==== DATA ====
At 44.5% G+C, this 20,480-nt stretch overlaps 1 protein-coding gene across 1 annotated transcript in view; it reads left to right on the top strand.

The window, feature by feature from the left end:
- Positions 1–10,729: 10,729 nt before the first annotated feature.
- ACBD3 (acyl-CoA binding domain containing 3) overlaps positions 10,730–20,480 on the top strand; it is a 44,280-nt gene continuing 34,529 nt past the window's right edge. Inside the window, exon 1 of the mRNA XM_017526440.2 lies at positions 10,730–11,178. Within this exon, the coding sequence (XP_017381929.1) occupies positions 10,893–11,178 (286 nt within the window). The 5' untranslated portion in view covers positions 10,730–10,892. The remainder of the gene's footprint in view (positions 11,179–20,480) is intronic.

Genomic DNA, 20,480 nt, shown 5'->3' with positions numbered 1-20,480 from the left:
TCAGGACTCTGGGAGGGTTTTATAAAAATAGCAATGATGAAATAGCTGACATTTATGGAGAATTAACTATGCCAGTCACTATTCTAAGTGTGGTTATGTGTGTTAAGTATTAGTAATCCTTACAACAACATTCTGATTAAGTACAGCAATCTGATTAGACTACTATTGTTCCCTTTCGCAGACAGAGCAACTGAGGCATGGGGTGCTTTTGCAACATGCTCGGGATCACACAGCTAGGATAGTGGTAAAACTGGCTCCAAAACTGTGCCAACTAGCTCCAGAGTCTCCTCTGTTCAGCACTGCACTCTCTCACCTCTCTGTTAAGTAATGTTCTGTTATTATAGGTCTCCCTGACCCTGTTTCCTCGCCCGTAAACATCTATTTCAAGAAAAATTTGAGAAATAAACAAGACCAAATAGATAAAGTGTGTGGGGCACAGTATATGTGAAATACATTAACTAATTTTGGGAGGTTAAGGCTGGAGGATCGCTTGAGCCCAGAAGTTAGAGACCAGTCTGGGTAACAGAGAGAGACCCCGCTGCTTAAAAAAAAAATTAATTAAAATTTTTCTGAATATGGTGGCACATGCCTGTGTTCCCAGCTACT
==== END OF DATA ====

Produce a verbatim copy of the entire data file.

At 44.5% G+C, this 20,480-nt stretch overlaps 1 protein-coding gene across 1 annotated transcript in view; it reads left to right on the top strand.

The window, feature by feature from the left end:
- Positions 1–10,729: 10,729 nt before the first annotated feature.
- ACBD3 (acyl-CoA binding domain containing 3) overlaps positions 10,730–20,480 on the top strand; it is a 44,280-nt gene continuing 34,529 nt past the window's right edge. Inside the window, exon 1 of the mRNA XM_017526440.2 lies at positions 10,730–11,178. Within this exon, the coding sequence (XP_017381929.1) occupies positions 10,893–11,178 (286 nt within the window). The 5' untranslated portion in view covers positions 10,730–10,892. The remainder of the gene's footprint in view (positions 11,179–20,480) is intronic.

Genomic DNA, 20,480 nt, shown 5'->3' with positions numbered 1-20,480 from the left:
TCAGGACTCTGGGAGGGTTTTATAAAAATAGCAATGATGAAATAGCTGACATTTATGGAGAATTAACTATGCCAGTCACTATTCTAAGTGTGGTTATGTGTGTTAAGTATTAGTAATCCTTACAACAACATTCTGATTAAGTACAGCAATCTGATTAGACTACTATTGTTCCCTTTCGCAGACAGAGCAACTGAGGCATGGGGTGCTTTTGCAACATGCTCGGGATCACACAGCTAGGATAGTGGTAAAACTGGCTCCAAAACTGTGCCAACTAGCTCCAGAGTCTCCTCTGTTCAGCACTGCACTCTCTCACCTCTCTGTTAAGTAATGTTCTGTTATTATAGGTCTCCCTGACCCTGTTTCCTCGCCCGTAAACATCTATTTCAAGAAAAATTTGAGAAATAAACAAGACCAAATAGATAAAGTGTGTGGGGCACAGTATATGTGAAATACATTAACTAATTTTGGGAGGTTAAGGCTGGAGGATCGCTTGAGCCCAGAAGTTAGAGACCAGTCTGGGTAACAGAGAGAGACCCCGCTGCTTAAAAAAAAAATTAATTAAAATTTTTCTGAATATGGTGGCACATGCCTGTGTTCCCAGCTACT